Arrangements of opposite elements (light vs. dark, smooth vs. rough, small vs. large, etc.) in a composition used to create visual interest.
Used to make certain parts of a composition stand out. It is the focal point or center of interest that an artist uses to draw the viewer’s eye to that location first.
The path the viewer’s eye moves through a composition—leading attention from one aspect of the work to another. It can be used to create the illusion of action.
The repetition of certain visual elements like shape or form. It can be used to organize the surface in a consistent manner.
RHYTHM & REPETITION
The use of the regular repetition within a compositions elements used to create cohesiveness and interest.
UNITY & HARMONY
A visually pleasing connection among all aspects of a design. It gives you the thought that everything in the composition fits together.
PROPORTION & SCALE
The size relationship between the individual parts and the whole or the size relationship of the individual parts to one another. Scale is used to relate the size of an object to a constant or common, well-known object in the composition, such as a human figure.
As fall, winter, and spring roll around bringing with them the sights, sounds, and smells unique to each one, teachers often find themselves wanting to incorporate some of those elements into the classroom routine. Here you will find teacher-friendly art projects that will allow you to do just that. Take a look.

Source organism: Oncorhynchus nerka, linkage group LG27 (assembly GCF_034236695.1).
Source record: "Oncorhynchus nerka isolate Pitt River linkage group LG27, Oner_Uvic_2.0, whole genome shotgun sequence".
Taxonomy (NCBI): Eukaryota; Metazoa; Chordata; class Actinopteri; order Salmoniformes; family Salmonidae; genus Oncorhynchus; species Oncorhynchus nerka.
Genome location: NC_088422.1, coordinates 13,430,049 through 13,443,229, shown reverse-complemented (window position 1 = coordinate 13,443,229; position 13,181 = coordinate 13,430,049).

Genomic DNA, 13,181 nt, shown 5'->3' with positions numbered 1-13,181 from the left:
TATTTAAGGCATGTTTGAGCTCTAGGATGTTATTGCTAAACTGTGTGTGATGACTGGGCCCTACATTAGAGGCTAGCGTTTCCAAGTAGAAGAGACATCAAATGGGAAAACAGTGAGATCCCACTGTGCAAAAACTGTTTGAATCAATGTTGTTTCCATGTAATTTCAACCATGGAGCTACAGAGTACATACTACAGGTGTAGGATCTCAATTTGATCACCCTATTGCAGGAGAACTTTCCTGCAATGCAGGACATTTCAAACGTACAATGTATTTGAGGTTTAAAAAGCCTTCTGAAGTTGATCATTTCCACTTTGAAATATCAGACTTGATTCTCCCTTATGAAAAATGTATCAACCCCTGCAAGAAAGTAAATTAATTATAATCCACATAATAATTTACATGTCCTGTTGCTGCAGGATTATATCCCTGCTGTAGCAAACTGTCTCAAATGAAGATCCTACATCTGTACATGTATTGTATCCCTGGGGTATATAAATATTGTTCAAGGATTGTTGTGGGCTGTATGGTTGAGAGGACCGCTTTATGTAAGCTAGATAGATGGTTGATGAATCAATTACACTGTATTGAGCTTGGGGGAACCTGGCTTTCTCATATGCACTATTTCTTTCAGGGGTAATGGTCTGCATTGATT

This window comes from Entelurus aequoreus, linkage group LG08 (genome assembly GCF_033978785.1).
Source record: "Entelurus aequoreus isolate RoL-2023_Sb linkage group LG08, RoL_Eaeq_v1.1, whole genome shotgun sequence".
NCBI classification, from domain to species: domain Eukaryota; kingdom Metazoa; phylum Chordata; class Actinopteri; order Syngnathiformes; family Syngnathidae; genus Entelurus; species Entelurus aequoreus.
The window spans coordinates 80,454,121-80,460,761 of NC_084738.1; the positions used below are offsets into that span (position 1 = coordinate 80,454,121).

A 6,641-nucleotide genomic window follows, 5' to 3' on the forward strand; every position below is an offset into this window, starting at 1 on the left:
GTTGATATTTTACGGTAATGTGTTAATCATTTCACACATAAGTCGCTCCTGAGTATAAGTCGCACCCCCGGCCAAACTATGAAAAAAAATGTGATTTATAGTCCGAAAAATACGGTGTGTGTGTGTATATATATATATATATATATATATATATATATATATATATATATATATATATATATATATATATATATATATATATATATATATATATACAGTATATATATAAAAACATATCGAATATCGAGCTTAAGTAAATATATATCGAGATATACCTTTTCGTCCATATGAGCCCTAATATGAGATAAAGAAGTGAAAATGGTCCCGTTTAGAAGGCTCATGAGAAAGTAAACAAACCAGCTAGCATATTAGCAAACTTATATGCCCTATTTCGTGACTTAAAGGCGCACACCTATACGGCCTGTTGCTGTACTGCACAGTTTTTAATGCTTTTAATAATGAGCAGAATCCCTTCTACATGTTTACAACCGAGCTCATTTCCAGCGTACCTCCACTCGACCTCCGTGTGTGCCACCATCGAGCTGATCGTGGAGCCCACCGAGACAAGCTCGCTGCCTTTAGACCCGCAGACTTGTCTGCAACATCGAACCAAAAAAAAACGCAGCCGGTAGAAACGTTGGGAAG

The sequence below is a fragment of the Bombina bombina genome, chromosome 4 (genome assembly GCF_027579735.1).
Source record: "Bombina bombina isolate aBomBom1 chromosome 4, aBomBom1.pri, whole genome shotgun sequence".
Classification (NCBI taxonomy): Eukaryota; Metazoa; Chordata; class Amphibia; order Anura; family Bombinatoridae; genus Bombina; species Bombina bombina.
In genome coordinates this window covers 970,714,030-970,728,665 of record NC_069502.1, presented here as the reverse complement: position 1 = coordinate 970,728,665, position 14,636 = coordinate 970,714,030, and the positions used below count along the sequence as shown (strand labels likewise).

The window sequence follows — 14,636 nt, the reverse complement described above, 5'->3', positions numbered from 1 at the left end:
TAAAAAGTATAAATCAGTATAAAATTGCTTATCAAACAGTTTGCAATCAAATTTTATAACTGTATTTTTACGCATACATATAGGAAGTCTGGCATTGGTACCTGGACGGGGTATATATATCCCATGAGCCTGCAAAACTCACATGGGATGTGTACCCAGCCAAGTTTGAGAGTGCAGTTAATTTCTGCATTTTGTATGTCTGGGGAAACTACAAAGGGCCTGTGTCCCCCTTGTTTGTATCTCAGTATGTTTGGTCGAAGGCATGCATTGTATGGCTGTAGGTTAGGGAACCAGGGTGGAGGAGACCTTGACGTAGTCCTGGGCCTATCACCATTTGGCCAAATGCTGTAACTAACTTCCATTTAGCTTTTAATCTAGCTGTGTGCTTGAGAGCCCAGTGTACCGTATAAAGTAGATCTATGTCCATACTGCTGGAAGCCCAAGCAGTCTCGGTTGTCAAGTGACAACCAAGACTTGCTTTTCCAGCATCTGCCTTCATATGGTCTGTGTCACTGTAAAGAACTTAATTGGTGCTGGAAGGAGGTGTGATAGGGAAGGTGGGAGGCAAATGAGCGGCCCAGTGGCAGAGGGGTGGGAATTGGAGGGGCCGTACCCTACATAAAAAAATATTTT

Fall Leaves - Warm Color Tones
Tissue Paper Leaves - Silhouettes
Tree Line Drawings - Line & Collage
Ceramic Leaf Bowls - Sculpture
Autumn Leaf - Scratch Art
Fall Banners - Line & Warm Colors
Fall Reflections - Monoprints
Tissue Paper Fall Tree - Crepe Paper
Autumn Sunflower - Oil Pastels
Leaf Tessellation - Tangrams
Owl Babies - Sponge Painting
Pony Bead Indian Corn - Beadwork
Birch Winter Trees - Perspective
Collage Animal Faces -
Cool & Warm Colors
Winter Paintings - Tints
Aurora Borealis -
Owl Moon Texture - Literature Based
Winter Landscapes - Foreground, Middle Ground, Background
March of the Penguins - Foreground
Cardinals in the Snow - Overlap
Winter Landscapes - Perspective
Black & White Chalk Polar Bear - Highlighting
Snowy Owl Alternative Painting - Texture
Poinsettia Prints - Overlap
Spring Has Sprung - Three Dimensional
A Rustic Jar of Daisies -
Reflection, Implied Texture
Camping Under the Night Sky -
Cool Colors, Background
A Spring Tree Path - Perspective
Zentangle Flowers - Line
Art Cards Dog Project - Portraiture
Torn Paper Painting - Collage
Watercolor Resist Tropical Fish - Resist
Kandinsky Tree Collage -
Warm Colors, Shapes
Metal Tooling - Visual Texture
Textures on Umbrella - Patterns, Shapes
Paint Chip Mosaic - Patterns, Shapes
The Teacher Bulletin is created by teachers, for teachers. Its mission is to present classroom teachers with creative and resourceful ideas integrating Christian principles with cutting-edge technology, contemporary theories and trends.
Students will learn the many applications of lenses and the instruments that use them. They will understand the effects of refraction when light passes through a medium more dense than air and how it results in the properties of lenses. They will also become familiar with the properties of converging lenses and will investigate the formation of an image produced by a converging lens. The unit is targeted for high school, but may be adapted for other grades.
Introduction to Impressionism
Have you tried to make a realistic painting and been frustrated? Set up some acrylic paints and become an impressionist. Impressionism allows you to paint the “sense” of something instead of a photographic reproduction. All ages can experience satisfying successes as they paint in the style of Monet and his fellow Impressionists.